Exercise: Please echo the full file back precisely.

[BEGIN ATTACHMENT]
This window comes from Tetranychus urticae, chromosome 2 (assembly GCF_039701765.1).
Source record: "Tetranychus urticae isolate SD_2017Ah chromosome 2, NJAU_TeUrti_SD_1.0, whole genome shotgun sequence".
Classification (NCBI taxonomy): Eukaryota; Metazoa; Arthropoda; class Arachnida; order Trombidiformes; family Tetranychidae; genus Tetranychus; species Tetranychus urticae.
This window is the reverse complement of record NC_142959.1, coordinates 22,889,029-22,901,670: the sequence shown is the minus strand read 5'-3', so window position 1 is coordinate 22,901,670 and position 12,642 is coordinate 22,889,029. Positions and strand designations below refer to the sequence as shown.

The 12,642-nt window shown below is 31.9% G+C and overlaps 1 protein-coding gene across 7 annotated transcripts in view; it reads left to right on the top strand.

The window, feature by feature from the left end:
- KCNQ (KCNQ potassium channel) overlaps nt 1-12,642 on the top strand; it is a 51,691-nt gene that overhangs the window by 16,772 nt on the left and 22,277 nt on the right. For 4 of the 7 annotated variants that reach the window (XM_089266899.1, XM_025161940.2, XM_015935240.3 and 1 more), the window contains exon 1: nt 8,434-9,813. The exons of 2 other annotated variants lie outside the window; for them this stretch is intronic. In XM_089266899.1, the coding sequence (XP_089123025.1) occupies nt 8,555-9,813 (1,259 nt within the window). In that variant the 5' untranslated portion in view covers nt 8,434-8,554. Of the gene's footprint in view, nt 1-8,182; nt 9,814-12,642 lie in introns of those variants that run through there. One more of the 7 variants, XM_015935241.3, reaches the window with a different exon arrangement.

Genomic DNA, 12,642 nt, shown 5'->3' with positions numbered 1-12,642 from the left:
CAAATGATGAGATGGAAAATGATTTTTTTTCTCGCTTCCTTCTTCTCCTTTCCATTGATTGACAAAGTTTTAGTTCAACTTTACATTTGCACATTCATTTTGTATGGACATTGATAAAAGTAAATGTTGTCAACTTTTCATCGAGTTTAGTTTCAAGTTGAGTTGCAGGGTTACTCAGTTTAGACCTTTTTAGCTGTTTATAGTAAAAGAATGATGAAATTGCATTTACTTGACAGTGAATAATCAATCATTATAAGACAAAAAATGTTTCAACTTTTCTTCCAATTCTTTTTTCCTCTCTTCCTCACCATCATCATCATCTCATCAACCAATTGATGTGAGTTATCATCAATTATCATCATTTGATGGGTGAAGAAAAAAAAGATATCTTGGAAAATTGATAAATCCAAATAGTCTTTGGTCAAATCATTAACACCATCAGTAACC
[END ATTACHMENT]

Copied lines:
This window comes from Tetranychus urticae, chromosome 2 (assembly GCF_039701765.1).
Source record: "Tetranychus urticae isolate SD_2017Ah chromosome 2, NJAU_TeUrti_SD_1.0, whole genome shotgun sequence".
Classification (NCBI taxonomy): Eukaryota; Metazoa; Arthropoda; class Arachnida; order Trombidiformes; family Tetranychidae; genus Tetranychus; species Tetranychus urticae.
This window is the reverse complement of record NC_142959.1, coordinates 22,889,029-22,901,670: the sequence shown is the minus strand read 5'-3', so window position 1 is coordinate 22,901,670 and position 12,642 is coordinate 22,889,029. Positions and strand designations below refer to the sequence as shown.

The 12,642-nt window shown below is 31.9% G+C and overlaps 1 protein-coding gene across 7 annotated transcripts in view; it reads left to right on the top strand.

The window, feature by feature from the left end:
- KCNQ (KCNQ potassium channel) overlaps nt 1-12,642 on the top strand; it is a 51,691-nt gene that overhangs the window by 16,772 nt on the left and 22,277 nt on the right. For 4 of the 7 annotated variants that reach the window (XM_089266899.1, XM_025161940.2, XM_015935240.3 and 1 more), the window contains exon 1: nt 8,434-9,813. The exons of 2 other annotated variants lie outside the window; for them this stretch is intronic. In XM_089266899.1, the coding sequence (XP_089123025.1) occupies nt 8,555-9,813 (1,259 nt within the window). In that variant the 5' untranslated portion in view covers nt 8,434-8,554. Of the gene's footprint in view, nt 1-8,182; nt 9,814-12,642 lie in introns of those variants that run through there. One more of the 7 variants, XM_015935241.3, reaches the window with a different exon arrangement.

Genomic DNA, 12,642 nt, shown 5'->3' with positions numbered 1-12,642 from the left:
CAAATGATGAGATGGAAAATGATTTTTTTTCTCGCTTCCTTCTTCTCCTTTCCATTGATTGACAAAGTTTTAGTTCAACTTTACATTTGCACATTCATTTTGTATGGACATTGATAAAAGTAAATGTTGTCAACTTTTCATCGAGTTTAGTTTCAAGTTGAGTTGCAGGGTTACTCAGTTTAGACCTTTTTAGCTGTTTATAGTAAAAGAATGATGAAATTGCATTTACTTGACAGTGAATAATCAATCATTATAAGACAAAAAATGTTTCAACTTTTCTTCCAATTCTTTTTTCCTCTCTTCCTCACCATCATCATCATCTCATCAACCAATTGATGTGAGTTATCATCAATTATCATCATTTGATGGGTGAAGAAAAAAAAGATATCTTGGAAAATTGATAAATCCAAATAGTCTTTGGTCAAATCATTAACACCATCAGTAACC